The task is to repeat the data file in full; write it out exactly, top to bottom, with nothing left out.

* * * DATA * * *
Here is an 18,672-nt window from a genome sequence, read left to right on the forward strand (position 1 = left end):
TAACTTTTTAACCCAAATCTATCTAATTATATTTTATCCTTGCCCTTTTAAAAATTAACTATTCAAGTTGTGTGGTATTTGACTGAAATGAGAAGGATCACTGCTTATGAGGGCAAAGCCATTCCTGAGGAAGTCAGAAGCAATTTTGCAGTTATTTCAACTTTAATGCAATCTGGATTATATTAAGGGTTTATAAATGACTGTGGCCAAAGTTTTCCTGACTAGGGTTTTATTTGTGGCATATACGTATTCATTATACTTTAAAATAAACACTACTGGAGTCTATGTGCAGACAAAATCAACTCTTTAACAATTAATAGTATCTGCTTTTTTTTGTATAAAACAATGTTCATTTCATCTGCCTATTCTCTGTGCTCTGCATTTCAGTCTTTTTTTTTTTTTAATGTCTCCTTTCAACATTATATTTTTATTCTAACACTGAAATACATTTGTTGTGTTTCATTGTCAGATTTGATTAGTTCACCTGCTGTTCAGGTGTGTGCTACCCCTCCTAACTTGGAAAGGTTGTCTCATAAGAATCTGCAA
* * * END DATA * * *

Here is an 18,672-nt window from a genome sequence, read left to right on the forward strand (position 1 = left end):
TAACTTTTTAACCCAAATCTATCTAATTATATTTTATCCTTGCCCTTTTAAAAATTAACTATTCAAGTTGTGTGGTATTTGACTGAAATGAGAAGGATCACTGCTTATGAGGGCAAAGCCATTCCTGAGGAAGTCAGAAGCAATTTTGCAGTTATTTCAACTTTAATGCAATCTGGATTATATTAAGGGTTTATAAATGACTGTGGCCAAAGTTTTCCTGACTAGGGTTTTATTTGTGGCATATACGTATTCATTATACTTTAAAATAAACACTACTGGAGTCTATGTGCAGACAAAATCAACTCTTTAACAATTAATAGTATCTGCTTTTTTTTGTATAAAACAATGTTCATTTCATCTGCCTATTCTCTGTGCTCTGCATTTCAGTCTTTTTTTTTTTTTAATGTCTCCTTTCAACATTATATTTTTATTCTAACACTGAAATACATTTGTTGTGTTTCATTGTCAGATTTGATTAGTTCACCTGCTGTTCAGGTGTGTGCTACCCCTCCTAACTTGGAAAGGTTGTCTCATAAGAATCTGCAA